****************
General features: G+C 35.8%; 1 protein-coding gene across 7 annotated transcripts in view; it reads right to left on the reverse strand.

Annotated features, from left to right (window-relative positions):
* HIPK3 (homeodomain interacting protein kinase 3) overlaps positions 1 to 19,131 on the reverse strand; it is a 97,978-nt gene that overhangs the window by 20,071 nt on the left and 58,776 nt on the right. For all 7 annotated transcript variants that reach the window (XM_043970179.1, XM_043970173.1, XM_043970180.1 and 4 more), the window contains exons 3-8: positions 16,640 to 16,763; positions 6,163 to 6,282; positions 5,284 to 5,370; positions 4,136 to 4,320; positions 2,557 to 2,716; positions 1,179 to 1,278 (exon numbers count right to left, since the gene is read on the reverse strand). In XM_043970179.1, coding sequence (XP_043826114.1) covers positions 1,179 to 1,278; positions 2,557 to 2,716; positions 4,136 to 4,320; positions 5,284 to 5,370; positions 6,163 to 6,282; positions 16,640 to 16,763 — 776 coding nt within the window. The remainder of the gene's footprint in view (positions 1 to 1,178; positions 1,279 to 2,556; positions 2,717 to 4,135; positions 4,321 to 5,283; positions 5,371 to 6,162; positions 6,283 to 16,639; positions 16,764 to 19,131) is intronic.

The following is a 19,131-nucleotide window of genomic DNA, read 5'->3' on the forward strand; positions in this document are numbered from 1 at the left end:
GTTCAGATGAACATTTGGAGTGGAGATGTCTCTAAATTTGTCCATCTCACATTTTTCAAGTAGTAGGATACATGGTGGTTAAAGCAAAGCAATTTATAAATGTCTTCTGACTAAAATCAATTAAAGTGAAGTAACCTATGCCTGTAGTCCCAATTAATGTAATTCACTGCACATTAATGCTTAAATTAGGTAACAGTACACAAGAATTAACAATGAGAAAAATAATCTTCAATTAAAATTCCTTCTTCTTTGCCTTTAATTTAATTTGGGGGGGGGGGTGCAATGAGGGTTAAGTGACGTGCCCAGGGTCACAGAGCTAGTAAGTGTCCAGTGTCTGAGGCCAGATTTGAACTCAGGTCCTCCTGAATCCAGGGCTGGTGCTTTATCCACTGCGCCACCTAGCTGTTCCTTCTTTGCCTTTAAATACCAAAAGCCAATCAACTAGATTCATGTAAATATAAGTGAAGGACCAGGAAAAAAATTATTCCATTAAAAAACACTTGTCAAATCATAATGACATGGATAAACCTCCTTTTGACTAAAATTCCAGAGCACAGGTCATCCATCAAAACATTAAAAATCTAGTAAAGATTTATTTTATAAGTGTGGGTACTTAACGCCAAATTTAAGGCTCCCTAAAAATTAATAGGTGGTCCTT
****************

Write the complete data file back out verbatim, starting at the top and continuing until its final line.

General features: G+C 35.8%; 1 protein-coding gene across 7 annotated transcripts in view; it reads right to left on the reverse strand.

Annotated features, from left to right (window-relative positions):
* HIPK3 (homeodomain interacting protein kinase 3) overlaps positions 1 to 19,131 on the reverse strand; it is a 97,978-nt gene that overhangs the window by 20,071 nt on the left and 58,776 nt on the right. For all 7 annotated transcript variants that reach the window (XM_043970179.1, XM_043970173.1, XM_043970180.1 and 4 more), the window contains exons 3-8: positions 16,640 to 16,763; positions 6,163 to 6,282; positions 5,284 to 5,370; positions 4,136 to 4,320; positions 2,557 to 2,716; positions 1,179 to 1,278 (exon numbers count right to left, since the gene is read on the reverse strand). In XM_043970179.1, coding sequence (XP_043826114.1) covers positions 1,179 to 1,278; positions 2,557 to 2,716; positions 4,136 to 4,320; positions 5,284 to 5,370; positions 6,163 to 6,282; positions 16,640 to 16,763 — 776 coding nt within the window. The remainder of the gene's footprint in view (positions 1 to 1,178; positions 1,279 to 2,556; positions 2,717 to 4,135; positions 4,321 to 5,283; positions 5,371 to 6,162; positions 6,283 to 16,639; positions 16,764 to 19,131) is intronic.

The following is a 19,131-nucleotide window of genomic DNA, read 5'->3' on the forward strand; positions in this document are numbered from 1 at the left end:
GTTCAGATGAACATTTGGAGTGGAGATGTCTCTAAATTTGTCCATCTCACATTTTTCAAGTAGTAGGATACATGGTGGTTAAAGCAAAGCAATTTATAAATGTCTTCTGACTAAAATCAATTAAAGTGAAGTAACCTATGCCTGTAGTCCCAATTAATGTAATTCACTGCACATTAATGCTTAAATTAGGTAACAGTACACAAGAATTAACAATGAGAAAAATAATCTTCAATTAAAATTCCTTCTTCTTTGCCTTTAATTTAATTTGGGGGGGGGGGTGCAATGAGGGTTAAGTGACGTGCCCAGGGTCACAGAGCTAGTAAGTGTCCAGTGTCTGAGGCCAGATTTGAACTCAGGTCCTCCTGAATCCAGGGCTGGTGCTTTATCCACTGCGCCACCTAGCTGTTCCTTCTTTGCCTTTAAATACCAAAAGCCAATCAACTAGATTCATGTAAATATAAGTGAAGGACCAGGAAAAAAATTATTCCATTAAAAAACACTTGTCAAATCATAATGACATGGATAAACCTCCTTTTGACTAAAATTCCAGAGCACAGGTCATCCATCAAAACATTAAAAATCTAGTAAAGATTTATTTTATAAGTGTGGGTACTTAACGCCAAATTTAAGGCTCCCTAAAAATTAATAGGTGGTCCTT